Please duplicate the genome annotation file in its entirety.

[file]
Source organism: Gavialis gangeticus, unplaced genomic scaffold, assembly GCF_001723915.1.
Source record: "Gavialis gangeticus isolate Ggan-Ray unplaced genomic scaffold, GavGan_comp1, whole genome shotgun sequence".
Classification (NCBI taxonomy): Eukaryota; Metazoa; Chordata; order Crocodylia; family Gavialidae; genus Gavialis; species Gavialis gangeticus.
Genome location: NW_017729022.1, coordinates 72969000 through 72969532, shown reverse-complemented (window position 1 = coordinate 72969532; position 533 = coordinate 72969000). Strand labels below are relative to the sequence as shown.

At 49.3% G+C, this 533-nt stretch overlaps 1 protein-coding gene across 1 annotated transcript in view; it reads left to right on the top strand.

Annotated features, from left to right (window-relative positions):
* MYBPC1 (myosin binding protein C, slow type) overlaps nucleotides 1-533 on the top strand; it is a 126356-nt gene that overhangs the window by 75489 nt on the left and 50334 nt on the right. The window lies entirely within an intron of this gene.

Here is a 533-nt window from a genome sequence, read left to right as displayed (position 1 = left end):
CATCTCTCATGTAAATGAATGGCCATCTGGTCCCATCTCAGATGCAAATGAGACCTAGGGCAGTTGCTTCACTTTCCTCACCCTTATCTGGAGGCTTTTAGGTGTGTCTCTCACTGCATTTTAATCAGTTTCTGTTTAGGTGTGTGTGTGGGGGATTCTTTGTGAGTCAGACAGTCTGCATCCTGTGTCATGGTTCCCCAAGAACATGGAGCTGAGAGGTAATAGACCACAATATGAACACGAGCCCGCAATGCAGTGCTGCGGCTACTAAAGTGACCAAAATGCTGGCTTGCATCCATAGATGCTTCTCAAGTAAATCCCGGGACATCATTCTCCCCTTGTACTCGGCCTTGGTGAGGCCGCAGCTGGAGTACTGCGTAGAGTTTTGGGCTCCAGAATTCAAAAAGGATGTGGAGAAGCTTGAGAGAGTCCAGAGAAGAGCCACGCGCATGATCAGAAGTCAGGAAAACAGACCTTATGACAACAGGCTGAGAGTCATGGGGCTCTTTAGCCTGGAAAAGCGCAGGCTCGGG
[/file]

Source organism: Gavialis gangeticus, unplaced genomic scaffold, assembly GCF_001723915.1.
Source record: "Gavialis gangeticus isolate Ggan-Ray unplaced genomic scaffold, GavGan_comp1, whole genome shotgun sequence".
Classification (NCBI taxonomy): Eukaryota; Metazoa; Chordata; order Crocodylia; family Gavialidae; genus Gavialis; species Gavialis gangeticus.
Genome location: NW_017729022.1, coordinates 72969000 through 72969532, shown reverse-complemented (window position 1 = coordinate 72969532; position 533 = coordinate 72969000). Strand labels below are relative to the sequence as shown.

At 49.3% G+C, this 533-nt stretch overlaps 1 protein-coding gene across 1 annotated transcript in view; it reads left to right on the top strand.

Annotated features, from left to right (window-relative positions):
* MYBPC1 (myosin binding protein C, slow type) overlaps nucleotides 1-533 on the top strand; it is a 126356-nt gene that overhangs the window by 75489 nt on the left and 50334 nt on the right. The window lies entirely within an intron of this gene.

Here is a 533-nt window from a genome sequence, read left to right as displayed (position 1 = left end):
CATCTCTCATGTAAATGAATGGCCATCTGGTCCCATCTCAGATGCAAATGAGACCTAGGGCAGTTGCTTCACTTTCCTCACCCTTATCTGGAGGCTTTTAGGTGTGTCTCTCACTGCATTTTAATCAGTTTCTGTTTAGGTGTGTGTGTGGGGGATTCTTTGTGAGTCAGACAGTCTGCATCCTGTGTCATGGTTCCCCAAGAACATGGAGCTGAGAGGTAATAGACCACAATATGAACACGAGCCCGCAATGCAGTGCTGCGGCTACTAAAGTGACCAAAATGCTGGCTTGCATCCATAGATGCTTCTCAAGTAAATCCCGGGACATCATTCTCCCCTTGTACTCGGCCTTGGTGAGGCCGCAGCTGGAGTACTGCGTAGAGTTTTGGGCTCCAGAATTCAAAAAGGATGTGGAGAAGCTTGAGAGAGTCCAGAGAAGAGCCACGCGCATGATCAGAAGTCAGGAAAACAGACCTTATGACAACAGGCTGAGAGTCATGGGGCTCTTTAGCCTGGAAAAGCGCAGGCTCGGG